When Surgery Becomes Your 'Normal'
Today started like any other day. Well, not exactly I guess. I actually woke up this morning planning to be away at the beach this week, so I organized things around the house, put the bins out, cleaned a few floppy veggies out of the fridge, washed the dishes to avoid coming home to an overgrowth of mold, you know, the usual things you do before going away.
We were looking forward to being at the beach all together as a family and enjoying the last couple of weeks of the summer holidays, chilling out and working from cafes (we have a remote business).
Then, just as I was done packing the car, my husband rang to say a last minute spot had come up for his hernia repair to be done this afternoon, followed by an overnight hospital stay. Just a sudden, totally unexpected change of plans.
It’s amazing how many things go through your mind when you get a phone call saying it’s time for surgery:
- I’m so glad this hernia is going to be repaired.
- This is really going to throw our plans for the week.
- How will this affect our family for the next week/s?
- How will my husband cope with this at the moment?
- Is last minute surgery better than having a couple of weeks to think and stress about it?
- I didn’t need to bother getting the house organized.
- I’ll be able to water our garden tomorrow.
- I guess we’re sleeping at home tonight.
It’s like a little firework of thoughts goes off in your mind in about five seconds flat. There is a mix of actual rational thoughts, like the question of our coping ability at the moment, then there are the not so important thoughts, like being able to water the garden tomorrow. Our minds are a funny thing. They can process so much at one time, yet they can also get us thinking about things that are not even remotely important at that point in time.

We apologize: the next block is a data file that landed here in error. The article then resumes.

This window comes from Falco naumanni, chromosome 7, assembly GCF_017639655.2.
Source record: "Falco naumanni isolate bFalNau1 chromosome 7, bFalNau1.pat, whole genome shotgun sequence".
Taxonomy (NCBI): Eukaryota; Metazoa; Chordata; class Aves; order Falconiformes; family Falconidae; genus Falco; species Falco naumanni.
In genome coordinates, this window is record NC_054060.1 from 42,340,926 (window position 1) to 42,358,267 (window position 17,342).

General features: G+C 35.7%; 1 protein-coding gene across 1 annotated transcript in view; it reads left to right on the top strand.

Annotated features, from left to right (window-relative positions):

Yet, you know what I’ve realized this afternoon while I wait for my husband to come out of surgery? This whole thing gets easier every time I do it. The last minute changes of plans are easier. I’m getting used to surgery waiting lists. I’m getting used to the phone call for surgery. I’m completely over my fear of hospitals, and in fact now feel more relaxed in a hospital than in a lot of other places. I’m getting used to waiting for someone to wake up from an aesthetic. I’m getting used to the unknown and unpredictability our lives.
Today it’s relatively minor surgery for a hernia. Last month, it was dental surgery on my 5-year-old son (the one with congenital heart disease). In the future, it will be open-heart surgery (yet again) and catheter procedures. Our family has a lifetime of facing surgery ahead. It’s hard. Anyone in this situation would tell you it’s hard. But going through this also means I’m coping with the healthcare system and this whole thing a lot better than I did five years ago when our son had his first two surgeries.
So if you’re new to the diagnosis process, know that it does get easier.
If you have just been given a diagnosis, know that it won’t always feel like this.
If you’re feeling like a fish out of water while you try and navigate the healthcare system, know that you will learn what works for you, which doctors and/or specialists you want to stick with, when to fight things and when to let go.
If you are exhausted from trying to sleep on fold out hospital couches, believe it or not but you will get used to sleeping on those so-called beds too. You will become an, “I can sleep anywhere” professional!
If you’re on a surgery waiting list, know that yes, it will most likely throw your plans when you get the phone call for surgery, but also know that you will get through this, lots of our plans don’t matter that much, people are incredible at helping, and all you really need to take with you (if you’re waiting for someone having surgery) is your phone, wallet and a phone charger. Take those three things with you and you’ll be good to go.
A version of this story originally appeared on Despite This.
Getty image by Perboge